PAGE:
And don't junk the existing one! Those things are worth very good money. You just have to find the right person.
    Br. Jamie, osb
    Building superintendent/caretaker, 7200 sq. ft. historic house museum with dependencies in New England
  • bostondan
    bostondan Member Posts: 19
    KC_Jones said:

    Looks are a matter of opinion. That radiator is rare and valuable, for me it would be cold dead hands, they don't get much prettier than that one.

    I hadn't realized how much people valued antique radiators! I do see the appeal of it, but I'm ultimately someone who pretty strongly favors practicality over appearance, so being able to push that against the wall and regain floor space would be nice. It takes up more of the room than it looks in the picture because it is reasonably far from the wall. It might be a camera perspective issue that makes it less obvious.
    KC_Jones said:


    If you find someone who may want that one, perhaps you could work out a trade?

    I probably need a professional to deal with this for me since I have very limited knowledge in this area.
    KC_Jones said:


    Oh I would steer clear of baseboard on steam, it doesn't usually play well with steam.

    Thanks. That's the impression I'm getting.
    KC_Jones said:


    Also you mention works reasonably well, are there issues you are having? Steam should be even, comfortable and silent.

    It is silent and fairly comfortable. The only issue is actually that we share heat with the condo above us and they control the Nest thermostat with the temperature sensor in their unit. I think they sometimes open a window while smoking hookah, which leads to the heat running longer than necessary and heating up our unit higher than intended. We've tried turning down the heat via the radiators just in our unit, but then when they DON'T have the windows open our condo ends up colder than desired.

    We've talked to them several times about the issue but nothing has changed. So, the steam radiator system works fairly well, but we just haven't found a way to make it work perfectly when accounting for our neighbors.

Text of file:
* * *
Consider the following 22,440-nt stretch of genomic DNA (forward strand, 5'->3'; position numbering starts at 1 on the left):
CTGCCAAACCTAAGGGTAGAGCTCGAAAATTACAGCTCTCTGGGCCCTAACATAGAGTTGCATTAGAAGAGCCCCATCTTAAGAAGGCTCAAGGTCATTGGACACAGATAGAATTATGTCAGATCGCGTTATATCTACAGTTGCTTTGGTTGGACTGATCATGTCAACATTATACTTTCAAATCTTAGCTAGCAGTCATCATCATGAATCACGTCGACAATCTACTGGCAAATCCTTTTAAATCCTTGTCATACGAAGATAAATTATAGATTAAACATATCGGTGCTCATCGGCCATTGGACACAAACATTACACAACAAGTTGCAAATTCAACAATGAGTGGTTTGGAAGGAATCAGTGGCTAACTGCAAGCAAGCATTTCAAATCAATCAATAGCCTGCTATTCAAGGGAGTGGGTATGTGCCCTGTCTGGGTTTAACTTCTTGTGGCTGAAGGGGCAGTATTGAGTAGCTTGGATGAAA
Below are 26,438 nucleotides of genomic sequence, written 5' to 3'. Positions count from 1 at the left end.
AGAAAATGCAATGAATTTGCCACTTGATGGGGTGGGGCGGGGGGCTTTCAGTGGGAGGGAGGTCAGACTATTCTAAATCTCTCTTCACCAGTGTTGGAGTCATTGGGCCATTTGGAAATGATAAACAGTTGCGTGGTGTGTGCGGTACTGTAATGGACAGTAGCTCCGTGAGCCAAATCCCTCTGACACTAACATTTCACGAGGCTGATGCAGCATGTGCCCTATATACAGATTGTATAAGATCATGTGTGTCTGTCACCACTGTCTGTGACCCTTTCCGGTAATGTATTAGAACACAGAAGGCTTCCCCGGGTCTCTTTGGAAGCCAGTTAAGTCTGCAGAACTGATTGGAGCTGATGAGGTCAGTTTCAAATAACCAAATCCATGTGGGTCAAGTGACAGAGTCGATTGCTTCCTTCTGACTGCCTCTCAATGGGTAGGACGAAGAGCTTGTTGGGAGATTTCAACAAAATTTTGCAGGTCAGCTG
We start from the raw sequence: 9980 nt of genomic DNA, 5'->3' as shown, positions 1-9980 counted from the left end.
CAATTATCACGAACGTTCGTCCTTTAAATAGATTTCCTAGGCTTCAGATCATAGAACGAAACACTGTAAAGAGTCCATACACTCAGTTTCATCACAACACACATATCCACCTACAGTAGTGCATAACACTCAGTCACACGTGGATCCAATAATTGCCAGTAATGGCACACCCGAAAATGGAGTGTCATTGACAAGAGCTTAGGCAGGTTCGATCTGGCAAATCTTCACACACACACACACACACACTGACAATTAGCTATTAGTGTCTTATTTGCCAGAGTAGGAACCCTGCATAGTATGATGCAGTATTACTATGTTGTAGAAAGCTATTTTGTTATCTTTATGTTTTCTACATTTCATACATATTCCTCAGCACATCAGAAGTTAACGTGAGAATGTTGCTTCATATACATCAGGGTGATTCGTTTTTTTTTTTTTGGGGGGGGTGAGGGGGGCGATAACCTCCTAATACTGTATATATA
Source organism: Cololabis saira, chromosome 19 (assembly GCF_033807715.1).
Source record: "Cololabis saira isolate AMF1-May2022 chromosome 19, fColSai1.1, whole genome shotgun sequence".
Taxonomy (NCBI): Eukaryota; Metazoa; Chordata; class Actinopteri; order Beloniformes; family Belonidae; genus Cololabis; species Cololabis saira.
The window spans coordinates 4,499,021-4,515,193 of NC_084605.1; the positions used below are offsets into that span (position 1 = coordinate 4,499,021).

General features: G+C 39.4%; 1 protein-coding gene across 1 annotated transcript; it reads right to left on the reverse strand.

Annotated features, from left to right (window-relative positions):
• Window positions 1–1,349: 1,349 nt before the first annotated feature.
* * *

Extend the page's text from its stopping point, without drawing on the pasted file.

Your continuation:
• bostondan
    bostondan Member Posts: 19

    Yes, it would Ryan @New England SteamWorks who would be best for your area, although @Charlie from wmass is just as good -- but slightly farther away (Springfield).

    As to other radiators. Cast iron baseboard, no. It doesn't play well with steam. But there are any number of used and new radiators available which are more conventional -- rectangular plan -- and could go against the wall in that corner quite neatly. Piping them in would be a job for Ryan or Charles, unless you are very handy with threaded pipe...

    And don't junk the existing one! Those things are worth very good money. You just have to find the right person.

    Thanks for the recommendations!

    How exactly does one sell an old cast iron radiator? Someone above suggested Facebook. Is that the best option? Do I wait until it has been replaced and then work on selling it? Does it have to be refinished in order to sell it?
  • Zipper13
    Zipper13 Member Posts: 229
    you wont get any insight on labor cost here, but here's an example of high/low price range on new rads:

    I've been intrigued by some of these designs. https://www.castrads.com/us/ but too rich for my blood at the moment.

    prioir owners updated a bedroom and used one that looks identical to these. it works fine, but it's booring to look at if that matters. https://www.afsupply.com/cast-iron-radiator-25-h-4-tubes-4-sections.html?gclid=Cj0KCQjwiYL3BRDVARIsAF9E4Gc1F0G-dUjS53me8W49_9cg9czFRv8pP96M5cDFBHf3NoW_z1aCv_caAolIEALw_wcB
    New owner of a 1920s home with steam heat north of Boston.
    Just trying to learn what I can do myself and what I just shouldn't touch
  • mattmia2
    mattmia2 Member Posts: 9,632
    edited June 2020